Patrick Deneen, who helped to design the Hart F17 World Cup ski, was wearing these when he scooped the gold medal at the FIS Freestyle World Championship at Inawashiro, Japan in March 2009. This ski, albeit the Fusion model, was worn by gold medalist Alex Bilodeau when he won gold in the Men's Moguls event at Sochi 2014. It was also the ski used by fellow Canadians the Dufour-Lapointe sisters when they bagged gold and silver medals in the Women's Moguls at the same Olympics.
In terms of features, this excellent ski has an ash and beech wood core with multiple layers of carefully interwoven fibreglass mesh thrown in the mix to ensure maximum strength and flexibility in the most trying of circumstances. The ingenious sidewalls on this ski direct the skier's energy onto the edge, allowing for the fast edge to edge movement that's so vital when skiing moguls. The stone-ground graphite base gives them a racing ski quality that optimises pace when you've got a need for speed. The F17 Fusion is slightly narrower in the tip and tail.
Fat-ypus BNasty Mogul Ski
If you can't be nice, B-Nasty. That might sound like horrible advice but if you really want to fly through the moguls like a speeding bullet and look like a total dude in the process, it's advice worth taking. The B-Nasty, from Fat-ypus, was designed for American World Cup mogul skier David Babic. It's a real beauty to look at, and packs some wicked features.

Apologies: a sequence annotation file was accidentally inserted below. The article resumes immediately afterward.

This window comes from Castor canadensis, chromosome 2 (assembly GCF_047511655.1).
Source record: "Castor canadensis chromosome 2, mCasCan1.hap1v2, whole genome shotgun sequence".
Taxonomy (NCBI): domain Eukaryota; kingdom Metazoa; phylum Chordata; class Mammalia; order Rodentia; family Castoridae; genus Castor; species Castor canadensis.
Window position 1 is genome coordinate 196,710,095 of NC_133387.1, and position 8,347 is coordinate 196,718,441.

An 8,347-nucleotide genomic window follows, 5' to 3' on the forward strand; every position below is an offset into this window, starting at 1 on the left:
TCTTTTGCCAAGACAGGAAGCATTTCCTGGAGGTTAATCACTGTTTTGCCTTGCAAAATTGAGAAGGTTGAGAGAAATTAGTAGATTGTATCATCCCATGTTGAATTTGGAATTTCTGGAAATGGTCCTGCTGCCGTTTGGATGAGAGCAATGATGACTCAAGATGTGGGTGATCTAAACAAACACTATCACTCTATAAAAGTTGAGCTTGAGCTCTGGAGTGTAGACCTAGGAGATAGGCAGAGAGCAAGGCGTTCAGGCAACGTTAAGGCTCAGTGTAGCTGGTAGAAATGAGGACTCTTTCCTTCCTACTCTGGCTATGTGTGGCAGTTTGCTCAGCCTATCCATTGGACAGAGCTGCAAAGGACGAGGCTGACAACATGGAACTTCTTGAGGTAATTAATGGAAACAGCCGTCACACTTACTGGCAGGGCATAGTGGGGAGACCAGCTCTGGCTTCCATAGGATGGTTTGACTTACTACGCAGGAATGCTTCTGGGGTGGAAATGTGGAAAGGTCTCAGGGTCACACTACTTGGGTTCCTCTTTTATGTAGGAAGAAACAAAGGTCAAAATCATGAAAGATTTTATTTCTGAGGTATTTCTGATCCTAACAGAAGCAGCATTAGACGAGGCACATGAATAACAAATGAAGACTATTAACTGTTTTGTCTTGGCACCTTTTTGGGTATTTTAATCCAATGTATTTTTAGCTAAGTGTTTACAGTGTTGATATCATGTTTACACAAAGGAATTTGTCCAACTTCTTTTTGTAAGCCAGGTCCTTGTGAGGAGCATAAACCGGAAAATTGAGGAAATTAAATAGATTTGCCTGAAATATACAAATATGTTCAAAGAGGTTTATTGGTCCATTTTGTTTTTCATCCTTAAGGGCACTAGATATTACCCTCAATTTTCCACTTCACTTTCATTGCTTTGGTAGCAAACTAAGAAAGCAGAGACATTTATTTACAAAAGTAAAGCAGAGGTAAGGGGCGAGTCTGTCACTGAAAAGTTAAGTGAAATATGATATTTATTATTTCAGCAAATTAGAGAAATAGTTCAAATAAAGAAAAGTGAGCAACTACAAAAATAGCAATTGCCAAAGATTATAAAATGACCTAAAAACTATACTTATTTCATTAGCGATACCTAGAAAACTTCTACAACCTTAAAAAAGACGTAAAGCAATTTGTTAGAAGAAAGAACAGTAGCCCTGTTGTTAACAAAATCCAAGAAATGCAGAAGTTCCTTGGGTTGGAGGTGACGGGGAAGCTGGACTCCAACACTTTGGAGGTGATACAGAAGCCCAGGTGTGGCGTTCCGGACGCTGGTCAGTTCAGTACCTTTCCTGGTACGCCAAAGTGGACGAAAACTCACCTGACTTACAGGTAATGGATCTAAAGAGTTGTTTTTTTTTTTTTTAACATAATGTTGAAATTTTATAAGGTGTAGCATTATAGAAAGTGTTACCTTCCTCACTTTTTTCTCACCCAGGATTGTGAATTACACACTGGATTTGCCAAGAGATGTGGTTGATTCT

The early rise on the 60mm tip, for example, means it can bust through whatever crud comes its way. The flex on the B-Nasty is evenly spread, and makes hitting those mogul faces at full-speed a walk in the park. This ski's versatile nature and playful feel has grabbed the attention of a wide range of skiers the world over, especially those skiers who want a plank that can mix it up like a cocktail mixer in a hurricane. Politeness? Forget about it. With the help of Fat-ypus, it's time to get nasty.
Fischer - Progressor F18
The Progressor F18 from Fischer is a slalom-style ski, that's designed to make the snappiest of snappy turns on whatever terrain you happen to be skiing on (including moguls). The ski's Air Tec core is meant to be 25% lighter than it's ever been, thus increasing that all-important playfulness factor.